Vampyr is a new action RPG from the developers of the Life Is Strange series and futuristic action game Remember Me. In Vampyr you play as Dr Jonathan Reed who at the beginning of the game is attacked by a vampire inflicted him with the disease and giving him vampiric powers. The game is set in London in 1918 just after the First World War and during the Spanish flu epidemic where the city is in disarray.
The game is played in third person and features a range of melee, ranged weapons and vampire powers in the game’s combat. Combat plays like a healthy mix of Bloodborne, the Batman Arkham series and The Witcher 3. You have to dodge enemy attacks, wait for openings to get in your own attacks and use your powers which offer up close and ranged attacks with some causing status effects you can use to your advantage. The enemies, whether it’s vampire hunters who carry similar melee weapons, guns and cross bows, crazed feral Skal who have been inflicted with vampiric blood thirst but have lost their mind and will attack anything on sight clawing and biting you with quick attacks or werewolve-like Beasts who have similar attacks but are much larger and more powerful.
You can use your powers to attack a ranged enemy for example knocking them down and giving you a few seconds to attack the ones up close. Your dodge move allows you to quickly disappear and dash in any direction to avoid enemy attacks and close the gap between you and ranged enemies so you can take them out to stop them from shooting you from further away while you’re busy dealing with the up close enemies.
Defeating enemies and completing mission objectives will earn you XP which you spend at your Hideouts to level up your stats and abilities. This has similarities to Dark Souls and Bloodborne in that you can spend your XP to build the character you want and have to choose whether to level up health, stamina or the amount of damage dealt by your attacks for example. You have to unlock your powers with XP and choose which ones you want from a good range of offensive and defensive abilities dependant on your play style.
Blood Barrier for example will give you a shield for a short period of time before it recharges and you can use it again letting you take less damage while it is active. Claws deal a good amount of damage when you’re up close and will also give you more blood (which is basically your magic meter in this game). There’s also ranged powers like Blood Spear that lets you through a magic spear that will damage a group of enemies close together. Shadow Mist will cause an explosive magic attacks at your opponents feet dealing a lot of damage.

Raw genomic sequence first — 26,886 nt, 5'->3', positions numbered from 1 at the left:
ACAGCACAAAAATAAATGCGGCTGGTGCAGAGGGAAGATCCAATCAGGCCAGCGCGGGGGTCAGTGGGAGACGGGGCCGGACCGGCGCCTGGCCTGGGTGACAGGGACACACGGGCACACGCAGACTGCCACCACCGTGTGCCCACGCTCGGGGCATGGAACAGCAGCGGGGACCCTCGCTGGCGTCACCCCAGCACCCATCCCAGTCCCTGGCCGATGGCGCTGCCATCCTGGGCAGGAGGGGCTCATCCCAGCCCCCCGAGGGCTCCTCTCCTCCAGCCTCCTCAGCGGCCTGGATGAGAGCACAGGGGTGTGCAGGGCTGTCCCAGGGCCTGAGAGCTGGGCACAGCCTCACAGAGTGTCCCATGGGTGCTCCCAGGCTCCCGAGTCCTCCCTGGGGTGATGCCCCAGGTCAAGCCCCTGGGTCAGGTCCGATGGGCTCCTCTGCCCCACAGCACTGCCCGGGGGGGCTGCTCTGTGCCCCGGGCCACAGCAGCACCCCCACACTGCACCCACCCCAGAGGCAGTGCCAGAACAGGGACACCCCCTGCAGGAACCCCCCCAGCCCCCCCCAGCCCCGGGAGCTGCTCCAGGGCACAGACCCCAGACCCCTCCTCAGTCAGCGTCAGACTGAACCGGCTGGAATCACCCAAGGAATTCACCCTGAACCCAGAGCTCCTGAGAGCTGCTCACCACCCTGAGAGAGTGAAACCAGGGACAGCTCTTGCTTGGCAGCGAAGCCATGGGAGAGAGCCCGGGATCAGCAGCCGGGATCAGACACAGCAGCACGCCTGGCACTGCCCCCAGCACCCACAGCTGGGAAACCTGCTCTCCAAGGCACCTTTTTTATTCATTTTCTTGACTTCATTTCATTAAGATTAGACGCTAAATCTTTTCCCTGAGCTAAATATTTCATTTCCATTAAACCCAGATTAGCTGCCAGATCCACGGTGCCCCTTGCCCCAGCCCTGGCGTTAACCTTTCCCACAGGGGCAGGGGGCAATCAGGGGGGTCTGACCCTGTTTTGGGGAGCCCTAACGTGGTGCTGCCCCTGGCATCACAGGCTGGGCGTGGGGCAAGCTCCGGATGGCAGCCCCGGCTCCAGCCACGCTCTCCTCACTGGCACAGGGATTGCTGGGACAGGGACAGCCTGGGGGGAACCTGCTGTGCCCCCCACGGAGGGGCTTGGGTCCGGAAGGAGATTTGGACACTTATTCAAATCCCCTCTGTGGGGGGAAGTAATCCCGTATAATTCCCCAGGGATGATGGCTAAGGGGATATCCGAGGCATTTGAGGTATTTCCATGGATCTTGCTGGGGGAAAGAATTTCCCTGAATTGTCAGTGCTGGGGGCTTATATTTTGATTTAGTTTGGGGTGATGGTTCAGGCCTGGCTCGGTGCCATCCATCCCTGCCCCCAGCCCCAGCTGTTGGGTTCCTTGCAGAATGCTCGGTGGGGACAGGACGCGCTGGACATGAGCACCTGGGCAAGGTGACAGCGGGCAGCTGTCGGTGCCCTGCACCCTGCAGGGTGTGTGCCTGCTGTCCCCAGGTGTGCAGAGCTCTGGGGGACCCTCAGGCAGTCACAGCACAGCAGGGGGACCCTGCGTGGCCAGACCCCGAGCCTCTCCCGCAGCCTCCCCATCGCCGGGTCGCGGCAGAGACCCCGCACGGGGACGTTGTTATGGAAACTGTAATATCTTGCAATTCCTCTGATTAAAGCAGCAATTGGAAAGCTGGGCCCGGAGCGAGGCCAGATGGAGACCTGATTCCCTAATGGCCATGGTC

You also have Ultimate abilities that have a range of more powerful magic attacks from ones with a much more powerful explosion, one that lets you freeze an enemy in place allowing you to wail on them with swords and one that allows you to become enraged and causes high damage to a number of enemies in front of you.
The story sees you travelling across London trying to hunt down your maker, the vampire who gave you the disease so that you can seek your revenge and hopefully manufacture a cure from analysing his blood. The citizens of London all have their own stories to tell and you can talk to all of them with several dialogue options and some only become available after you’ve learned certain pieces of information from that character or one of their peers.
These story and dialogue options play similarly to Dontnod’s other game Life Is Strange and it is clear they have really improved their story telling abilities from developing that game. The story is very good and the dialogue and voice acting is very well done. The city is full of characters who have numerous lines of dialogue for you to listen to, often times tied to your current quest where you have to question the locals to find out where your next objective is.
You, as a lord of the dark, have the option to feast upon the citizens for a huge XP boost and you can see how much XP you will gain for munching on a person’s neck. The citizens of London are also very sick with a range of different illness and using the game’s crafting system you can cure what ails them, making their blood higher quality and giving you more XP if you kill them.
However, if you kill someone they are dead for good until your next playthrough and it will also affect the health of the area meaning it will fall into a further state of ruin and mean more enemies will appear there. So it is a trade-off but in my case I had went through half the game without killing anyone only to find myself facing enemies much too high level for me. So I went on a killing spree because it was unclear to me another way for me to level up that high so I would say in my experience it isn’t possible to get through the game without killing anyone but I’m sure others will find a way.
The game features several boss battles at various points in the story which I found challenging and very enjoyable if not very memorable to the point where on writing this review there isn’t really one that stands out for me or that I can remember the name of. They were good just not very memorable. And I think that could be said about the whole of the game’s story it was good enough that it kept me engaged and kept things moving along but wasn’t anything that I’m still going to be talking about after beating it. The same can be said for the combat while it is good and functional enough it lacks the nuance and satisfaction of some of the games it takes inspiration from and doesn’t really do anything truly astounding.
Vampyr is a good start for this new IP and there is certainly nothing wrong with it. It is very well made and enjoyable enough but doesn’t really do anything exceptional to stand out among peers in the action RPG genre bar it’s interesting setting and premise. The story is enjoyable enough and well produced but didn’t stay with may after the credits rolled.